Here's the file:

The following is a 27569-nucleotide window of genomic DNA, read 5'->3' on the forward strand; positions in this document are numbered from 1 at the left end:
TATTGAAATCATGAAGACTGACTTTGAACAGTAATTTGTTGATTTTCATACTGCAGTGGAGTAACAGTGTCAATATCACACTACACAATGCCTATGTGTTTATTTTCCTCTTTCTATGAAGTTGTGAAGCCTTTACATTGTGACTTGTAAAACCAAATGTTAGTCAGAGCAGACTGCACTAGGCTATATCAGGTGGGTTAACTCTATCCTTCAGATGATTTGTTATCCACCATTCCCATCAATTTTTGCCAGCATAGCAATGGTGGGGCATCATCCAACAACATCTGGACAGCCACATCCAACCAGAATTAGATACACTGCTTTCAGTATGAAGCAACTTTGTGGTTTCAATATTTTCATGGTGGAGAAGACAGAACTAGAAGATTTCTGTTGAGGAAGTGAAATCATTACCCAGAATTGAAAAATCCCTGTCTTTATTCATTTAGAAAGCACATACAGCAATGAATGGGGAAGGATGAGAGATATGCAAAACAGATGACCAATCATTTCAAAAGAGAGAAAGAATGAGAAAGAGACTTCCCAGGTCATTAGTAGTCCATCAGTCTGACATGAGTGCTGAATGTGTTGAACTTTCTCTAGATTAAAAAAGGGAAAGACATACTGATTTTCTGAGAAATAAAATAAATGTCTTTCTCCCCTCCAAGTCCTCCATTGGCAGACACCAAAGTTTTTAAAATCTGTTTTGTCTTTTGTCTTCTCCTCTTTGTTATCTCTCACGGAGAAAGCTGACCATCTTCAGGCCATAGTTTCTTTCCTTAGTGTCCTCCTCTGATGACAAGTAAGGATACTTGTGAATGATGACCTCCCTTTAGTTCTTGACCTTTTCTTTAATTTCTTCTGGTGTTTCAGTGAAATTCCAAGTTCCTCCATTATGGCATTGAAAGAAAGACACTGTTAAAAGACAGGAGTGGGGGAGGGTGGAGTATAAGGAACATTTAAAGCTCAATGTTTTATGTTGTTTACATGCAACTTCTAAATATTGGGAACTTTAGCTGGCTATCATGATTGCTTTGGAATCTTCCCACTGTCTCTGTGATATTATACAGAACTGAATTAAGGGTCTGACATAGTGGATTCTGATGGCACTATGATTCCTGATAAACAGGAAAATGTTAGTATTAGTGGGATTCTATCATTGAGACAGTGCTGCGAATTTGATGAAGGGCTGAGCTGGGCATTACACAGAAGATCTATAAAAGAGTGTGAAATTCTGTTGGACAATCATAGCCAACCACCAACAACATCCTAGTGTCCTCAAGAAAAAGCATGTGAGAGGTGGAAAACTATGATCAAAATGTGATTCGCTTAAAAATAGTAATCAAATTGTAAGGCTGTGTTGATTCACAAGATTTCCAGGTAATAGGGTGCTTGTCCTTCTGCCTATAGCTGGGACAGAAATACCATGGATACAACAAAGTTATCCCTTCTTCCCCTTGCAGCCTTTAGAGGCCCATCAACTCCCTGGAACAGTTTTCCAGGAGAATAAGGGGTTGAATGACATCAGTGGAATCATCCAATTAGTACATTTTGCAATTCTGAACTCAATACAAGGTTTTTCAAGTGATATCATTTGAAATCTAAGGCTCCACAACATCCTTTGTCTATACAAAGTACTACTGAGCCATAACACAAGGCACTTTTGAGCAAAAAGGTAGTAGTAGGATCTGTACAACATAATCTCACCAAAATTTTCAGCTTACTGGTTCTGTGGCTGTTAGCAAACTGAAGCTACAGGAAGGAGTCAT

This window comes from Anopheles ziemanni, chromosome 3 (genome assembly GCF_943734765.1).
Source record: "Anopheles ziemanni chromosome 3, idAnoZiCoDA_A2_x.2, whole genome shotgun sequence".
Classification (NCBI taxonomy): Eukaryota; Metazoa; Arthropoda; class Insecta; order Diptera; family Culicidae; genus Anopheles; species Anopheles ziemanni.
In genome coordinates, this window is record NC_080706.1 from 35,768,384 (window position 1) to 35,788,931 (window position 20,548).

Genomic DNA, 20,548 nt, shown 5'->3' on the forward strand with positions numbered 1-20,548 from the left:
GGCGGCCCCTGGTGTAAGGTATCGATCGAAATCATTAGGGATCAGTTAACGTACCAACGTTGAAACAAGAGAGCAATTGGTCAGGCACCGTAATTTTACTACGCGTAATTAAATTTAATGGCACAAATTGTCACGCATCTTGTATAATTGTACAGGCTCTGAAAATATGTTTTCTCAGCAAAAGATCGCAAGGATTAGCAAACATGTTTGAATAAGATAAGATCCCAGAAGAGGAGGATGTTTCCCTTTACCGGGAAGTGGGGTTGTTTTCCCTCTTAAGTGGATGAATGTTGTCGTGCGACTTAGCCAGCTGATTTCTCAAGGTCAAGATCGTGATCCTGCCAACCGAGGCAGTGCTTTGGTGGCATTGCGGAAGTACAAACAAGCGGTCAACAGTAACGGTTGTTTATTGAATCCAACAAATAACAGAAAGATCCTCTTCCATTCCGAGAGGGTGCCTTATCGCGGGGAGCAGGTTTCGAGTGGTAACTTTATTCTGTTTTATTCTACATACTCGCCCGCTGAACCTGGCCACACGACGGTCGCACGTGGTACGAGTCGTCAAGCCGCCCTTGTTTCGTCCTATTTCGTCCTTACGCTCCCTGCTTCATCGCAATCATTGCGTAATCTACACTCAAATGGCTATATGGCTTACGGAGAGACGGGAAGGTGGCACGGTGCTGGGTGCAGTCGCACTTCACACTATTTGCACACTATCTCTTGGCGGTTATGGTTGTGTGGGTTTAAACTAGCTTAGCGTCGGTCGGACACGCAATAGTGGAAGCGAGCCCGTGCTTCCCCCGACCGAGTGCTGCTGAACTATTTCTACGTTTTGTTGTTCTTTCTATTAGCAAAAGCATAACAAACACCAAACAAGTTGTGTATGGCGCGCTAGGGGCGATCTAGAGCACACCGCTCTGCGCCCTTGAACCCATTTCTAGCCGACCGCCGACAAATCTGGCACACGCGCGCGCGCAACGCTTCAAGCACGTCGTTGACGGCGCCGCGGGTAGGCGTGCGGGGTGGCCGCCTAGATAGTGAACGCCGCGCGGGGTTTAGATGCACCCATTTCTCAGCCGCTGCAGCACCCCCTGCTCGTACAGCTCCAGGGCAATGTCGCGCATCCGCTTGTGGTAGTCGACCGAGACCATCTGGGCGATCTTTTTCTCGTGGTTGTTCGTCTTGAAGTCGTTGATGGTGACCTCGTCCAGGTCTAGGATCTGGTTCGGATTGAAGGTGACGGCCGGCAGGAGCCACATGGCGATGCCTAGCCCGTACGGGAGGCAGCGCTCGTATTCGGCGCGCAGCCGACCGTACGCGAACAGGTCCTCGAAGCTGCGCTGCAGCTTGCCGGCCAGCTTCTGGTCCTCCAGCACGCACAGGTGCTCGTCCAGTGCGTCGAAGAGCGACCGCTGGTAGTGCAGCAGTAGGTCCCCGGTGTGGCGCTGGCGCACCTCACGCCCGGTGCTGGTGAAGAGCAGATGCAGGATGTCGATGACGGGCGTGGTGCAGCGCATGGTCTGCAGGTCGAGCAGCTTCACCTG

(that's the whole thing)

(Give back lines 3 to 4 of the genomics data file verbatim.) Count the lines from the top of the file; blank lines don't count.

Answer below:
This window comes from Anopheles ziemanni, chromosome 3 (genome assembly GCF_943734765.1).
Source record: "Anopheles ziemanni chromosome 3, idAnoZiCoDA_A2_x.2, whole genome shotgun sequence".